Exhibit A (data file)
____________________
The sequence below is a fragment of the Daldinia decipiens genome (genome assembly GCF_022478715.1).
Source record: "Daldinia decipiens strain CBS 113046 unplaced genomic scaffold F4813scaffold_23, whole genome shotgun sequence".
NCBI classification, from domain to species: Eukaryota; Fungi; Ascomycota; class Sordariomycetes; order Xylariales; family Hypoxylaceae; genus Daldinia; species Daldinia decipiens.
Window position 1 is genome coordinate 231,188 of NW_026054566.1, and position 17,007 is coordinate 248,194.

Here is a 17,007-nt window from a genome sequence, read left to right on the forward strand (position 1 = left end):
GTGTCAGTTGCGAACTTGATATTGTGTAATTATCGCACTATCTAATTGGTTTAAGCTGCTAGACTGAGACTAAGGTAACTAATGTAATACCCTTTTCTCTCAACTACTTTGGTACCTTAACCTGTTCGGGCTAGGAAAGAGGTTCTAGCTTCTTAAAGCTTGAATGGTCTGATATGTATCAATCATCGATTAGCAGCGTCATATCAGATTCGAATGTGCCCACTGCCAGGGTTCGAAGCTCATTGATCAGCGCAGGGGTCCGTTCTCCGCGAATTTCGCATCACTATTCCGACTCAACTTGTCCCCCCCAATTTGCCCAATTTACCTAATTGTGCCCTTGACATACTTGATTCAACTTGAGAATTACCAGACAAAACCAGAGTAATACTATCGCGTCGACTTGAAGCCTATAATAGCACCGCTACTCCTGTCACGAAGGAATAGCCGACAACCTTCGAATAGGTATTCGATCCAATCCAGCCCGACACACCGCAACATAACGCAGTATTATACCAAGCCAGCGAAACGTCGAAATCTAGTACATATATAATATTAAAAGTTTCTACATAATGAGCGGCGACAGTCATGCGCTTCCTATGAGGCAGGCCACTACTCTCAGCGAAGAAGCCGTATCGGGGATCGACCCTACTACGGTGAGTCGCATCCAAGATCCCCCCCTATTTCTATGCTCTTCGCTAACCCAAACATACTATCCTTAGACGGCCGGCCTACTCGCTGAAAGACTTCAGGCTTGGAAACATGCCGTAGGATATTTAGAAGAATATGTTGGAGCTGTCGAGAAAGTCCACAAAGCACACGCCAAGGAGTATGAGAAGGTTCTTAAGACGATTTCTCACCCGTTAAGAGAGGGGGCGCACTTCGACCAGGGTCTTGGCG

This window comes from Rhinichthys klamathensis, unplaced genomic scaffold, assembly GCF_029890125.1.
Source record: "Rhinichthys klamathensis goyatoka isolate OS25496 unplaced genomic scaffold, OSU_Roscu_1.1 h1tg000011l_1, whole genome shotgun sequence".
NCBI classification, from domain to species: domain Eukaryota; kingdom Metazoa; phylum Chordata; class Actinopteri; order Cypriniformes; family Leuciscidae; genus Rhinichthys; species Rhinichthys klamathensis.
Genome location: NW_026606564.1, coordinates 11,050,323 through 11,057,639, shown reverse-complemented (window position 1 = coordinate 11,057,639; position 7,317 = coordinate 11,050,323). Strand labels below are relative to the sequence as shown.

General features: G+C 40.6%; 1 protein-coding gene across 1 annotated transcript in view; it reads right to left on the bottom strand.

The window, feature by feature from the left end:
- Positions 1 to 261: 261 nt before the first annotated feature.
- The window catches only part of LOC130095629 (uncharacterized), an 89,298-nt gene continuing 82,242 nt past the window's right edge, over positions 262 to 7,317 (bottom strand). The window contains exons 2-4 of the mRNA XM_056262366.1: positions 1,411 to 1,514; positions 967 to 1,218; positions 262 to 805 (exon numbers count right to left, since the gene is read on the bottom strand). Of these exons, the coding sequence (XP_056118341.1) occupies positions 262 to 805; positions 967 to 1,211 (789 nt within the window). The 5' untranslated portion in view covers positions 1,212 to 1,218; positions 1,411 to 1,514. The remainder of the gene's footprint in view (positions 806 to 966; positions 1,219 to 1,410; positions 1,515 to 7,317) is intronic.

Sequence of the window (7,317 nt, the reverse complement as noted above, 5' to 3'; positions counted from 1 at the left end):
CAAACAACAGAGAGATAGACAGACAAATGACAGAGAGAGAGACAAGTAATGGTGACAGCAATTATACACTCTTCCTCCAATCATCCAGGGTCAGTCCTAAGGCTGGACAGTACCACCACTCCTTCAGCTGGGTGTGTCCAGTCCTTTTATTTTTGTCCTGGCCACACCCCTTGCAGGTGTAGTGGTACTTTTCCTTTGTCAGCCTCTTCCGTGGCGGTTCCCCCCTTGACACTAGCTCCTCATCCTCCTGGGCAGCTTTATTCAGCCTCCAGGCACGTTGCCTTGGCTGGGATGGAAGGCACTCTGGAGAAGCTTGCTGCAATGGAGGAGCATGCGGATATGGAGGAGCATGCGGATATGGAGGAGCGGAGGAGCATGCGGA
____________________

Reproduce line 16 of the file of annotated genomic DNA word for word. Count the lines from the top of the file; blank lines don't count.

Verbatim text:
CAAACAACAGAGAGATAGACAGACAAATGACAGAGAGAGAGACAAGTAATGGTGACAGCAATTATACACTCTTCCTCCAATCATCCAGGGTCAGTCCTAAGGCTGGACAGTACCACCACTCCTTCAGCTGGGTGTGTCCAGTCCTTTTATTTTTGTCCTGGCCACACCCCTTGCAGGTGTAGTGGTACTTTTCCTTTGTCAGCCTCTTCCGTGGCGGTTCCCCCCTTGACACTAGCTCCTCATCCTCCTGGGCAGCTTTATTCAGCCTCCAGGCACGTTGCCTTGGCTGGGATGGAAGGCACTCTGGAGAAGCTTGCTGCAATGGAGGAGCATGCGGATATGGAGGAGCATGCGGATATGGAGGAGCGGAGGAGCATGCGGA